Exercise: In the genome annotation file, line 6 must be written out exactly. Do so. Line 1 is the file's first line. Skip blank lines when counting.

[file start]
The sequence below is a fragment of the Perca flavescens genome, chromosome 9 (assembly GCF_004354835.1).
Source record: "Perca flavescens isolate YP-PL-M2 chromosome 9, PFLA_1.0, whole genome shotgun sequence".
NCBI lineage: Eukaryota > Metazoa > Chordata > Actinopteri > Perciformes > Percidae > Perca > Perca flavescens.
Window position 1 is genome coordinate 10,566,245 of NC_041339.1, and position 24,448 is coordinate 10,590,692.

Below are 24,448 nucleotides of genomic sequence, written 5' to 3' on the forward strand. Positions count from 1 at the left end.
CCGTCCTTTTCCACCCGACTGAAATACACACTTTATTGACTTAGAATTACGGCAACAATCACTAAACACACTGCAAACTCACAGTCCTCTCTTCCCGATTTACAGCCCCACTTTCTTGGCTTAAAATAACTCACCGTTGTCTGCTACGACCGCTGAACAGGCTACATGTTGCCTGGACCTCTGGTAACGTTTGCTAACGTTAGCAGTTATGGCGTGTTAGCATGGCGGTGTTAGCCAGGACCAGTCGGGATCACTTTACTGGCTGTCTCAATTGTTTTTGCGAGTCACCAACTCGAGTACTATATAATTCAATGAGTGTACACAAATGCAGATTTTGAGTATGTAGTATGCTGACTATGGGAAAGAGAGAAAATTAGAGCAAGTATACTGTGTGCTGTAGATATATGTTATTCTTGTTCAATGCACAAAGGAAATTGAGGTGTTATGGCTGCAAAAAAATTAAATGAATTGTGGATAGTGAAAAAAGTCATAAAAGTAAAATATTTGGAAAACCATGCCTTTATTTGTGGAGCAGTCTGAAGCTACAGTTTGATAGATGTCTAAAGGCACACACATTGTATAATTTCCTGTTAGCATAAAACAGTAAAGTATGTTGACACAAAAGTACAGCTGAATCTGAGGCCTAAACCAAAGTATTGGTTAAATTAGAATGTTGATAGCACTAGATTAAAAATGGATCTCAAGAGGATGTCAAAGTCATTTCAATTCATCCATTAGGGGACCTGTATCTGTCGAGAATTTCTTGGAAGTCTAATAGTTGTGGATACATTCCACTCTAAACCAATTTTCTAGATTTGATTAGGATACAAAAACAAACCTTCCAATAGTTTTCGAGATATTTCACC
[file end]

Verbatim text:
CCGTCCTTTTCCACCCGACTGAAATACACACTTTATTGACTTAGAATTACGGCAACAATCACTAAACACACTGCAAACTCACAGTCCTCTCTTCCCGATTTACAGCCCCACTTTCTTGGCTTAAAATAACTCACCGTTGTCTGCTACGACCGCTGAACAGGCTACATGTTGCCTGGACCTCTGGTAACGTTTGCTAACGTTAGCAGTTATGGCGTGTTAGCATGGCGGTGTTAGCCAGGACCAGTCGGGATCACTTTACTGGCTGTCTCAATTGTTTTTGCGAGTCACCAACTCGAGTACTATATAATTCAATGAGTGTACACAAATGCAGATTTTGAGTATGTAGTATGCTGACTATGGGAAAGAGAGAAAATTAGAGCAAGTATACTGTGTGCTGTAGATATATGTTATTCTTGTTCAATGCACAAAGGAAATTGAGGTGTTATGGCTGCAAAAAAATTAAATGAATTGTGGATAGTGAAAAAAGTCATAAAAGTAAAATATTTGGAAAACCATGCCTTTATTTGTGGAGCAGTCTGAAGCTACAGTTTGATAGATGTCTAAAGGCACACACATTGTATAATTTCCTGTTAGCATAAAACAGTAAAGTATGTTGACACAAAAGTACAGCTGAATCTGAGGCCTAAACCAAAGTATTGGTTAAATTAGAATGTTGATAGCACTAGATTAAAAATGGATCTCAAGAGGATGTCAAAGTCATTTCAATTCATCCATTAGGGGACCTGTATCTGTCGAGAATTTCTTGGAAGTCTAATAGTTGTGGATACATTCCACTCTAAACCAATTTTCTAGATTTGATTAGGATACAAAAACAAACCTTCCAATAGTTTTCGAGATATTTCACC